Information for record number MWA9171:
Bedworth Cemetery, Coventry Road, Bedworth

Summary A late 19th century cemetery laid out to the design of George Taylor of Coventry.
What Is It?  
Type: Cemetery, Nonconformist Chapel, Cemetery Lodge, Walk, Drive
Period: Modern - Modern (1874 AD - 2050 AD)
Where Is It?  
Parish: Nuneaton and Bedworth
District: Nuneaton and Bedworth, Warwickshire
Grid Reference: SP 35 86
(Data represented on this map shows the current selected record as a single point, this is for illustrative purposes only and does not represent an accurate or complete representation of archaeological sites or features)
Level of Protection National - Old SMR PrefRef (Grade: )
Registered Park or Garden (Grade: II)
Sites & Monuments Record

Source Number  

4 Bedworth Cemetery is situated 250m south-west of the centre of the town of Bedworth. The 3 heactre site is approximately triangular-shaped, and is bounded to the south-east by Coventry Road, from which its is separated by a late 19th century blue-brick wall which was formerly surmounted by late 19th century railings; these were removed in the mid 20th century but brick supporting piers surmounted by stone copings survive. The principal entrance to the Cemetery is from Coventry Road at a point 130m south of the parish church. The entrance is flanked by blue-brick quadrant walls surmounted by late 20th century low wrought-iron railings, and is marked by late 20th century blue-brick piers which support a pair of late 20th century wrought-iron gates. A substantial late 19th century gabled brick lodge stood to the north-west of the entrance. Designed by George Taylor and built by Charles Hayward, the lodge was demolished in the late 20th century when the police station was constructed and the north-east boundary of the Cemetery realigned slightly to the south-west of its original line. A further entrance from Coventry Road is situated 130m south-west of the principal entrance. A pair of mid 20th century metal gates are supported by two low blue-brick piers surmounted by stone saddle copings. At the north-east corner of the site a pair of 19th century cast-iron gates with spiked rails are supported by late 20th century red-brick piers surmounted by ball finials; the Church Entrance leads directly from the Cemetery to the graveyard associated with the parish church. A late 19th century entrance at the north-west corner of the site giving access on to Church Walk has been blocked, the blue-brick dwarf wall and late 19th century iron railings being continued across the former entrance. Bedworth Cemetery is laid out with a series of curvilinear drives and Walks which enclose approximately triangular- and elliptical-shaped areas of burial ground. A broad promenade parallel to the western boundary of the site, and serpentine walks parallel to the northern boundary and linking the south-east entrance and the Church Entrance to the north-east, connect the curvilinear Walks. A wide tarmac drive leads west from the principal or north-east entrance. To the north the drive is flanked by ornamental shrubbery, while to the south it is bordered by an area of lawns and a geometric flower bed for seasonal planting. The lawn forms the setting for a war memorial in the form of a tall stepped spire ornamented with crocketted finials. One branch of the drive sweeps north-west for 65m, passing to the west of a late 20th century service yard which replaces the late 19th century glasshouses and service areas lost when the police station was built. A late 20th century area for the interment of cremated remains has been developed to the north-east of this drive. The western promenade comprises a wide tarmac Walk flanked by grass verges planted with ornamental shrubs, and an informal avenue of mixed ornamental trees and conifers. To the north-west the promenade is bordered by a late 20th century area for the interment of cremated remains, while to the south-west and south-east of the Walk early 20th century funerary monuments are set on the grass verges. The site of the Nonconformist chapel 100m south-west of the principal or north-east entrance is today a level lawn surrounded to the east, south, and west by mixed evergreen shrubbery. The chapel was designed by George Taylor in 1873 and formed part of the initial scheme for the site; it was constructed in brick rather than iron as initially proposed by Taylor. To the north of the site of the chapel is a group of significant late 19th century monuments, including a black and red granite pedestal enclosed within chains supported on cast-iron bollards commemorating the Smith family (1878), an obelisk in memory of the Bunney family (1883), and the Garrett spire monument (1889).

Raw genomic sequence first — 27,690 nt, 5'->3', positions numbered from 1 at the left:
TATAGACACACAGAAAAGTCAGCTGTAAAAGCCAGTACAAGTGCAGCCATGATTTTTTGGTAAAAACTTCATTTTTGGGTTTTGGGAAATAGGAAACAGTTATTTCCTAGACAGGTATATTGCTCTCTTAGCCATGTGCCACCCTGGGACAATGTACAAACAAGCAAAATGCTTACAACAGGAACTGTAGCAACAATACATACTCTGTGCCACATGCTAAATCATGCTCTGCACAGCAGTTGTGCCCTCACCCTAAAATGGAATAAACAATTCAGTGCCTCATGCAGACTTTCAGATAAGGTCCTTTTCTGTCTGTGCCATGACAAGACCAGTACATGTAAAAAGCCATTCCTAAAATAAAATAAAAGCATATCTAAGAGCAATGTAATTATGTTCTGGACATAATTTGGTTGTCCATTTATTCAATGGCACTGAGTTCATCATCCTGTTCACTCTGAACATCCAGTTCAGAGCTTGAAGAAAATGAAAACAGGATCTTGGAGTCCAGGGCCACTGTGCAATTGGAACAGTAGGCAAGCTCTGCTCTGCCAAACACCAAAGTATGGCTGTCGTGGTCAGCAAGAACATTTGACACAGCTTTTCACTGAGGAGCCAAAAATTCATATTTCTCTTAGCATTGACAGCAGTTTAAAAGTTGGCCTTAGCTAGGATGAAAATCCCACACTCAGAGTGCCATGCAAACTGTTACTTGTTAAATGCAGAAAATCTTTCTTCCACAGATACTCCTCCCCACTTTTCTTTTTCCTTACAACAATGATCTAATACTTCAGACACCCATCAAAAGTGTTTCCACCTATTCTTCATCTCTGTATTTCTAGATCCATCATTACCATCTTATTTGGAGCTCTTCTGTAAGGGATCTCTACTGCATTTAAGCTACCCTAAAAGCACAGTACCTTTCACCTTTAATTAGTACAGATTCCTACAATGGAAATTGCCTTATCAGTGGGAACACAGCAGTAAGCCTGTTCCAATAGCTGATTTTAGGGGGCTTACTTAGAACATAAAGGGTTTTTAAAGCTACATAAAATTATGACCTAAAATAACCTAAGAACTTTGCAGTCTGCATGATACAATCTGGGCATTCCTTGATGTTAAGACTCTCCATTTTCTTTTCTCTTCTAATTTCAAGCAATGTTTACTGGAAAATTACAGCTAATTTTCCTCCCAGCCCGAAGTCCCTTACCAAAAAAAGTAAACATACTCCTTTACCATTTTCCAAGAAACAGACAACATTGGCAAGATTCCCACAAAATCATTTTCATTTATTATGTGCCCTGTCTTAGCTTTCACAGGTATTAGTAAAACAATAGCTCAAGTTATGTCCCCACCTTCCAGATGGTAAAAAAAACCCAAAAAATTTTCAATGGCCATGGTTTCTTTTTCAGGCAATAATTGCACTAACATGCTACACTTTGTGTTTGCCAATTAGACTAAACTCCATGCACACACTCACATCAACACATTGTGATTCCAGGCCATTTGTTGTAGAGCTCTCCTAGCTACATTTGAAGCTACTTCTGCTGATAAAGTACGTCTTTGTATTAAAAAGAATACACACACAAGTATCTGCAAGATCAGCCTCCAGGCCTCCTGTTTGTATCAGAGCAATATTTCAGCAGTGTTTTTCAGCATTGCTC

3 Lovie reported a good 19th century planting, mixed conifer and ornamental deciduous with path system intact. site appears to date from early 1870s and has survived well. war memorial (1921)

Source No: 1
Source Type: Bibliographic reference
Title: Register of Parks and Gardens of special historic interest in England
Author/originator: English Heritage
Date: 1994
Page Number:
Source No: 2
Source Type: Bibliographic reference
Title: Warwickshire Register Review Data Tables (North Warwickshire, Nuneaton & Bedworth, Rugby)
Author/originator: Lovie, Jonathan
Date: 1997
Page Number:
Source No: 3
Source Type: Bibliographic reference
Title: Warwickshire Register Review Report & Recommendations
Author/originator: Lovie, Jonathan
Date: 1997
Page Number:
Source No: 4
Source Type: Statuatory List
Title: National Heritage List for England
Author/originator: Historic England
Page Number:
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Word or Phrase